You can do some combination of add-a-leaf, custom leaf pack, shocks, airbags, sumo springs, etc. depending on what you want to do and how much you want to spend.

    If the camper is going to be on and off the truck, airbags are pretty much mandatory. Otherwise you'll get a mediocre ride all the time or a horrible ride half the time, but never a good ride all the time. The main downsides of airbags are 1) they can leak over time and require checking up on periodically 2) they can burst and fail and 3) they limit articulation off-road. I personally run airbags with Daystar cradles (for less reduction in articulation) plus an add-a-leaf (and larger tires) because I sometimes do truck stuff that requires the bed. I vary the pressure in the airbags depending on how much weight I have in the bed. I also run E-rated Duratracs.

    The no compromise, camper always on option would be a full custom leaf pack and shock valving specific to the weight of your camper done by an exeperienced 4x4 shop. A buddy has this on his 2nd gen Tundra/FWC Hawk and is STOKED on it. It was not cheap but he says the ride quality is light years better than anything else he's tried.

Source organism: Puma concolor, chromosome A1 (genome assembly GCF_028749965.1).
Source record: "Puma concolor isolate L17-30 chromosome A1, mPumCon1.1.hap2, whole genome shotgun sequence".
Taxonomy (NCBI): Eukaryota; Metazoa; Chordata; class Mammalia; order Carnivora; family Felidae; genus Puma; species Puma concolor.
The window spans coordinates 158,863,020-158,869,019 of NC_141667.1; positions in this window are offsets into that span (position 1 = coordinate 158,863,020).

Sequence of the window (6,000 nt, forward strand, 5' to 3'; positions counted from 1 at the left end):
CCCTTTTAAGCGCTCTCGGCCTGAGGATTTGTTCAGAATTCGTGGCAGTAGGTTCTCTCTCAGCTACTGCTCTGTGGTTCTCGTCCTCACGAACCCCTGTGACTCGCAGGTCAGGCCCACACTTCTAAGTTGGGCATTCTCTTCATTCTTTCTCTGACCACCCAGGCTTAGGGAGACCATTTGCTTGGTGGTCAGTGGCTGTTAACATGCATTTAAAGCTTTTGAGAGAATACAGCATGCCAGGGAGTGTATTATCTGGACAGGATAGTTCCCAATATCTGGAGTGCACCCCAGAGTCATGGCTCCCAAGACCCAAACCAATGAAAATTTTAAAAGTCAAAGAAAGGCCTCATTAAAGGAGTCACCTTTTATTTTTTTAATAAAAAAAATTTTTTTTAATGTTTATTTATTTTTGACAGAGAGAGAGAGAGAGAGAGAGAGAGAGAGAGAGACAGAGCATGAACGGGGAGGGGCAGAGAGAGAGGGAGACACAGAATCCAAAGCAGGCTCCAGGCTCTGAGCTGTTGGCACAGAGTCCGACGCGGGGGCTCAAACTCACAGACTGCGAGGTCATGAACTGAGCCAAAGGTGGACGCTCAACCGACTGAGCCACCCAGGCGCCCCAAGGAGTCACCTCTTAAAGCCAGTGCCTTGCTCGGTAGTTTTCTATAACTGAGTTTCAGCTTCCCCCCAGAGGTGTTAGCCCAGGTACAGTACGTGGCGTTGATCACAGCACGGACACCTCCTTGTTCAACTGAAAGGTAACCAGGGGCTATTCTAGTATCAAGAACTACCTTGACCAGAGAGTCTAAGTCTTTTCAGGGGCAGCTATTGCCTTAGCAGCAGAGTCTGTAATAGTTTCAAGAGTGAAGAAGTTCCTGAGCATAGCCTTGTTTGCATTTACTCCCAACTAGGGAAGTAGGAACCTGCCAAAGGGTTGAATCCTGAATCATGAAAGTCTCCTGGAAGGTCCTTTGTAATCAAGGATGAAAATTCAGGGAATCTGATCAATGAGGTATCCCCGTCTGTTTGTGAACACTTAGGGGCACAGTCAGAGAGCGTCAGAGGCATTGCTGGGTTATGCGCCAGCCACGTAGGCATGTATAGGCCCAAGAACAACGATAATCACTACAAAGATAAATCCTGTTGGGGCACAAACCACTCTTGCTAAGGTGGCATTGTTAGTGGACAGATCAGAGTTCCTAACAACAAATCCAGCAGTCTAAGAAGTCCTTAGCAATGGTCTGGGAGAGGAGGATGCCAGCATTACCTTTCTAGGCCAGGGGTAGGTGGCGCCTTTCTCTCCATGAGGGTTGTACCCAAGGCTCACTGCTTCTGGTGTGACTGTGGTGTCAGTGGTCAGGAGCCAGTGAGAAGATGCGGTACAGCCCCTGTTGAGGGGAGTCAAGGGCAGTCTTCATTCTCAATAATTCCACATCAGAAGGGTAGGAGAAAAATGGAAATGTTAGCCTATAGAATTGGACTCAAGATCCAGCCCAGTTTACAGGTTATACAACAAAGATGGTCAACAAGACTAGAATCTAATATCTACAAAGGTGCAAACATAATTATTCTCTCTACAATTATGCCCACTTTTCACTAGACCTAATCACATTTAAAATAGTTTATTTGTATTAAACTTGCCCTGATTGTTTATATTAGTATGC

I haven't tried the Sumo springs but they look like basically a non-adjustable, decoupled airbag. I bet they work great for what they are and they are pretty affordable.

  24. #24
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    Absolutely. My 03 Tacoma has a beefed up springpack and carries my 700lbs sled with wood platform deck full time almost like the sled isnít there (except the centre of gravity and front suspension implications of course). Running the taco without weight in the summer can make my moobs hurt on potholed roads. Upgrade depends heavily on application.

  25. #25
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    Quote Originally Posted by Tailwind View Post
    The 4 Wheel Camper I picked up is actually a hardsided Hawk. I think it's about 100LBS heavier than the pop up variation. I think they only made these for a year or two. Pretty stoked for the final product. I'll get some photos up once I have the full setup put together.

    The one on the front range? You beat me to it ya bastard! Lol glad it went to someone that's going to use it for cool shit!